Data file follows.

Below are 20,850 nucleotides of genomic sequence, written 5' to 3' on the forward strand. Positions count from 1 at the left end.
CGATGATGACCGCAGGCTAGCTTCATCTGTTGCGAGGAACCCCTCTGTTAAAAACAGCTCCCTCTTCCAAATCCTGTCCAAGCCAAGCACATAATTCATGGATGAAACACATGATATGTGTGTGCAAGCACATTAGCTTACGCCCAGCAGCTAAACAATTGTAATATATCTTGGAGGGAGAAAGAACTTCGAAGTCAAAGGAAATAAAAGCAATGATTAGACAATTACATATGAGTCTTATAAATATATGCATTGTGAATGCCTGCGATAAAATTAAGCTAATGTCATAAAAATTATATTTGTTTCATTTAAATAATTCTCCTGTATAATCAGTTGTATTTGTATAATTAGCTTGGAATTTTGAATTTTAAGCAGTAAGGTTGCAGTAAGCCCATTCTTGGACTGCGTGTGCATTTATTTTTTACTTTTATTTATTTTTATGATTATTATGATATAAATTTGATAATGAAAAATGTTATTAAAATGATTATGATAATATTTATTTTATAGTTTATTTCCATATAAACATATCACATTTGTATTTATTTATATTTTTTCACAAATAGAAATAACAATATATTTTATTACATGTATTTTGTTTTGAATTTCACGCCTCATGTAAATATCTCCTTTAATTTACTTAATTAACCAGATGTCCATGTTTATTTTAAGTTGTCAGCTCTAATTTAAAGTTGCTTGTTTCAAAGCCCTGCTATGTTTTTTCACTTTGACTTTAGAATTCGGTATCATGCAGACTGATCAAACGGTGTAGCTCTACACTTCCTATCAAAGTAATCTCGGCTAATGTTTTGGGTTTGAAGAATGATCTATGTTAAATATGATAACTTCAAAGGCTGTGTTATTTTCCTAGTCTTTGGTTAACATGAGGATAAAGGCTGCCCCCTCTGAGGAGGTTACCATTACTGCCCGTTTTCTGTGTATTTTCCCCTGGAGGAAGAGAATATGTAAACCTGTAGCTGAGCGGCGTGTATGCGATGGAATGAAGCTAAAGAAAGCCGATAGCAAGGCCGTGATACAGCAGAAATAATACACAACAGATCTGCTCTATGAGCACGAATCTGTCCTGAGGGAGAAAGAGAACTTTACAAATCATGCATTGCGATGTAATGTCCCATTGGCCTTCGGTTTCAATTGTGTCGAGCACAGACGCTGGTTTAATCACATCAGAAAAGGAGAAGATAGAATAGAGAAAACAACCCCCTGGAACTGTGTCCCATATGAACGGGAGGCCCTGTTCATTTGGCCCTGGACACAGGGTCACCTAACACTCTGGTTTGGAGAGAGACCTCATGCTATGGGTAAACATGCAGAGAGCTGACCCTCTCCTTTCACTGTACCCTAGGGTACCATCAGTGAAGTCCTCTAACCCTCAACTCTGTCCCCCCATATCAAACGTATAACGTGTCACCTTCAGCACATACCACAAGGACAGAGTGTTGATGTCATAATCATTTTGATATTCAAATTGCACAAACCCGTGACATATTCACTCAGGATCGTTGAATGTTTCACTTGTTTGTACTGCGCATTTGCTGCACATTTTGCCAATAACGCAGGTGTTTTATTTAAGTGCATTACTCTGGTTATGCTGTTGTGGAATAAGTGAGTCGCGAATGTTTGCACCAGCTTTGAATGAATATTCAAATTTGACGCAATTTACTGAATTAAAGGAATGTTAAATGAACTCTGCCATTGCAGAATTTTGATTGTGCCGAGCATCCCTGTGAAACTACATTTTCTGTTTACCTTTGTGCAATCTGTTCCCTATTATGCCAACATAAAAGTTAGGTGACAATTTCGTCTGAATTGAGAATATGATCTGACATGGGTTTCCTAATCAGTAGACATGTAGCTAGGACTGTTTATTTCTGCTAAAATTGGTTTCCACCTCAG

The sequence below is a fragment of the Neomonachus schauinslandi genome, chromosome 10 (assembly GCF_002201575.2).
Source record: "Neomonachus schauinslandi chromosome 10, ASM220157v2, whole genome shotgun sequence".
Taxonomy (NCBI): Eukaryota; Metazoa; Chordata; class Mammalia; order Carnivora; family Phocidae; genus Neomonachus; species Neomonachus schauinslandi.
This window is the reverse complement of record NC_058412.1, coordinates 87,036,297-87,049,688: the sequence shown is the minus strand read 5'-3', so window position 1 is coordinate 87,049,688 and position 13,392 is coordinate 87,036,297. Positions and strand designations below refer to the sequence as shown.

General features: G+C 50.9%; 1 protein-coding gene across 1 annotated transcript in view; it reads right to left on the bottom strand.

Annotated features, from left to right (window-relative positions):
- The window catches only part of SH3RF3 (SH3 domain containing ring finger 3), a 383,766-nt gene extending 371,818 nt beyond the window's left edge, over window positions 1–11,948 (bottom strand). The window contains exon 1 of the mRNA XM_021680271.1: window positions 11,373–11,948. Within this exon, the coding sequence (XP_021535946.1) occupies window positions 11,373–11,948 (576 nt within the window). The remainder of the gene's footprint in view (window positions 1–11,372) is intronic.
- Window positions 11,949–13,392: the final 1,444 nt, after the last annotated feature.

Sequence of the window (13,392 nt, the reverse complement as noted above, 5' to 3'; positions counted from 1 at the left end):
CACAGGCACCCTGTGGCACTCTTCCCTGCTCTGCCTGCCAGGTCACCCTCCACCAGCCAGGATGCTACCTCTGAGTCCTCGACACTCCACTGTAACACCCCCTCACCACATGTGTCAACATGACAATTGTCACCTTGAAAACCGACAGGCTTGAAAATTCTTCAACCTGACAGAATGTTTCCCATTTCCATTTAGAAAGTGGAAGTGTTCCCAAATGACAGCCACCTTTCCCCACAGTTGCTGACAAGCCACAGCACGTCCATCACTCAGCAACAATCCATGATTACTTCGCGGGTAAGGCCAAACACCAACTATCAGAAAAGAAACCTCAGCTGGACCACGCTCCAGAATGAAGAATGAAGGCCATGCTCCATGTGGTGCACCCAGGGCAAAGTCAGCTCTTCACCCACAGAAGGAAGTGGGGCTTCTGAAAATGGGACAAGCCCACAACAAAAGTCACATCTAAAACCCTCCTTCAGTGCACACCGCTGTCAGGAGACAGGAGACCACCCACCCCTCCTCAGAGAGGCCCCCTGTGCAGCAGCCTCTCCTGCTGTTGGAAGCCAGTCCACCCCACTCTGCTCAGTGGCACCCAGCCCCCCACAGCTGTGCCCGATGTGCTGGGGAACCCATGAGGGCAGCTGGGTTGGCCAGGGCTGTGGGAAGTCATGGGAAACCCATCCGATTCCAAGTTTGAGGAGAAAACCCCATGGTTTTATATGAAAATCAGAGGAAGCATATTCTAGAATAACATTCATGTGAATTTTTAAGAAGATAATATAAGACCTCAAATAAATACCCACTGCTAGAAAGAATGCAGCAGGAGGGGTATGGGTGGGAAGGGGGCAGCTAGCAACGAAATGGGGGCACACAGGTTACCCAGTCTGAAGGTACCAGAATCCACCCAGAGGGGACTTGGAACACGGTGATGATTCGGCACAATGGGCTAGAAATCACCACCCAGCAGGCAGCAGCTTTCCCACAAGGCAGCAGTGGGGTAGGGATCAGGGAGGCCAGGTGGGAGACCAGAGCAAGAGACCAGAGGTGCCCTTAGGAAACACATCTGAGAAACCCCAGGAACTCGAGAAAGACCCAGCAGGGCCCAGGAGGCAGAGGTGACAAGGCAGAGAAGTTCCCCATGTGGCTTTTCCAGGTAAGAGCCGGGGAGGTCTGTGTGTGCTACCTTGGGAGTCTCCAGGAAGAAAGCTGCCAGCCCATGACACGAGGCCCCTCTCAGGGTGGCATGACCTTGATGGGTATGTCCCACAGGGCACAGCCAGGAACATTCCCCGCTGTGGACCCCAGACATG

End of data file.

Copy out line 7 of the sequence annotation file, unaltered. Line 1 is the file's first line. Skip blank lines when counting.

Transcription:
General features: G+C 50.9%; 1 protein-coding gene across 1 annotated transcript in view; it reads right to left on the bottom strand.